Stanley’s adventures brought the Congo to the attention of Belgium’s King L opold II, a man of boundless energy and ambition. The European occupation of Africa was well under way, but the Congo River basin remained for the most part unknown to Europeans. With no great powers contesting its control, the area appeared to present an ideal opportunity for Belgian expansion.

Recruiting Stanley to help him in 1878, L opold II founded the International Association of the Congo, which was financed by an international consortium of bankers. With the support of this association, Stanley arrived at the mouth of the Congo in 1879 and began the journey upriver. He founded Vivi, the first capital, across the river from present-day Matadi and then moved further up the river, reaching a widening he named Stanley Pool (now Pool de Malebo) in mid-1881. There he founded a trading station and the settlement of L opoldville (now Kinshasa) on the south bank. The north bank of the river had been claimed by France, leading ultimately to the creation of the colony of French Congo. The road from the coast to Vivi was completed by the end of 1881 and Stanley returned to Europe. He was back in Africa by December 1882 and sailed up the Congo to Stanleyville (now Kisangani), signing more than 450 treaties on behalf of L opold II with persons described as local chieftains who had agreed to cede their rights of sovereignty over much of the Congo Basin. In 1884 Stanley returned to Europe.

At the Conference of Berlin, held in 1884-85 to settle disputes among the European nations and in essence to partition Africa among them, thirteen powers, following the example set by the United States, separately recognized L opold II’s International Association of the Congo, which had already adopted its own flag, as an independent entity. Shortly afterward the association became the Congo Free State. This name was chosen because Leopold claimed that the country was supposed to be free of discriminatory taxes for all the interested European powers. By the General Act of Berlin, signed at the conclusion of the conference in 1885, the powers also agreed that activities in the Congo Basin should be governed by certain principles, including freedom of trade and navigation, neutrality in the event of war, suppression of the slave traffic, and improvement of the condition of the indigenous population. The conference recognized L opold II as sovereign of the new state.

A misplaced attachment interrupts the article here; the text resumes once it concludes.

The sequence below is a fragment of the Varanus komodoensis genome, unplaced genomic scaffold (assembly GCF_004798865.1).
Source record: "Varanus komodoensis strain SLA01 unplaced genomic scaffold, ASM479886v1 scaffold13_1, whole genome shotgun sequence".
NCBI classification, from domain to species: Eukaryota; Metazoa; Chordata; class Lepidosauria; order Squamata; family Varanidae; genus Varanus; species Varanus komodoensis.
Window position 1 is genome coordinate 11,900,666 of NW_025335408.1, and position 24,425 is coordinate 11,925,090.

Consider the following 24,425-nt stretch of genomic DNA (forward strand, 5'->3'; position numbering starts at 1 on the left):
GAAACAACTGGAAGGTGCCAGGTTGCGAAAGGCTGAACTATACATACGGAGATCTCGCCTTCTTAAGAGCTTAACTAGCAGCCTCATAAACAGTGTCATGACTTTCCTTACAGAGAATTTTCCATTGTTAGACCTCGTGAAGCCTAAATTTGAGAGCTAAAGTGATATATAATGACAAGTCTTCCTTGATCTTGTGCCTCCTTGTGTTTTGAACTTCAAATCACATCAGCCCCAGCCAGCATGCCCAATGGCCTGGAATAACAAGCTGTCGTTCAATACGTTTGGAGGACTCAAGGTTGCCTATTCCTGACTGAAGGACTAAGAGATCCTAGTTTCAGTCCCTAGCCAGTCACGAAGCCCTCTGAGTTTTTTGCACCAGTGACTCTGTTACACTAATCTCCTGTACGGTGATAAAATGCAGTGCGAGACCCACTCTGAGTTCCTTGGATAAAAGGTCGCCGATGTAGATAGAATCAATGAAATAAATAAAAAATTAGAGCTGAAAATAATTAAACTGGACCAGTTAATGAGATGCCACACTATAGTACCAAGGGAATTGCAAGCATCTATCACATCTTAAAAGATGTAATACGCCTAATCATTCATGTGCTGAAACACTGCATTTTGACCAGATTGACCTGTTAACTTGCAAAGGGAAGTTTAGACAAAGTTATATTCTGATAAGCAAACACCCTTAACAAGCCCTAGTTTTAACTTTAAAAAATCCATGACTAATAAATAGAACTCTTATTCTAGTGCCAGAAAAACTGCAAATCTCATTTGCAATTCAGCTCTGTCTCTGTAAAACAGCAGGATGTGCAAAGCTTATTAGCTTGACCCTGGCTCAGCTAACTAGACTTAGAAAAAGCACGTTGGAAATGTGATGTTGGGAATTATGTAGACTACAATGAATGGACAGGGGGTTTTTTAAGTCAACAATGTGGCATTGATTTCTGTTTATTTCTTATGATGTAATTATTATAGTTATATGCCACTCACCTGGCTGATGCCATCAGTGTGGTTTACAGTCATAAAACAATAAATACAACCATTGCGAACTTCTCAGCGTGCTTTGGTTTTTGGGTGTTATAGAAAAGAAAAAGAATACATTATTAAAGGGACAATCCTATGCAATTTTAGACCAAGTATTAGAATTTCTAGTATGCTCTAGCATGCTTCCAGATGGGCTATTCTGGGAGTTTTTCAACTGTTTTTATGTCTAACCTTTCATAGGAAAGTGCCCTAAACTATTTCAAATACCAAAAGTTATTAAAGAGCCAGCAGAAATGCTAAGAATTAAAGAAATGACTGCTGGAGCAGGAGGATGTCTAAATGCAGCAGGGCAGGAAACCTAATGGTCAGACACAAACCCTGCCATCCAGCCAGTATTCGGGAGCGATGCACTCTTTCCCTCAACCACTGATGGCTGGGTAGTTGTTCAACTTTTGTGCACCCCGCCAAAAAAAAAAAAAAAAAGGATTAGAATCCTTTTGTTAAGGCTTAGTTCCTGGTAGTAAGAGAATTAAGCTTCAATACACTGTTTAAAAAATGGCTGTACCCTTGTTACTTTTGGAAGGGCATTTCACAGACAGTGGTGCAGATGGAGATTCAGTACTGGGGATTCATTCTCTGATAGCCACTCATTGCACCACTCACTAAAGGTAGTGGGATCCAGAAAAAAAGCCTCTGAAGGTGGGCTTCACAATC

Shortly thereafter, L opold II proceeded to transform the Congo Free State into an effective instrument of colonial supremacy. Indigenous men were promptly recruited into his nascent army, the Force Publique, manned by European officers. L opold II also led numerous military campaigns to bring the different ethnic groups into one unified country. Some of these campaigns resulted in the suppression or expulsion of the previously powerful Afro-Arab slave traders and wary merchants. Only through the ruthless and massive suppression of opposition and exploitation of African labor could L opold II hold and exploit his personal fiefdom. This led L opold II to wipe out any opposition that he saw as a threat to his regime. Among those who resisted Belgium s sovereignty were the Babua and the Budja in the 1900 s, and in addition to that, there were mutinies in the Force Publique in the 1890 s. Likewise, other religious or spiritual movements against Belgium flourished in the 1920 s. However, they were quickly eradicated.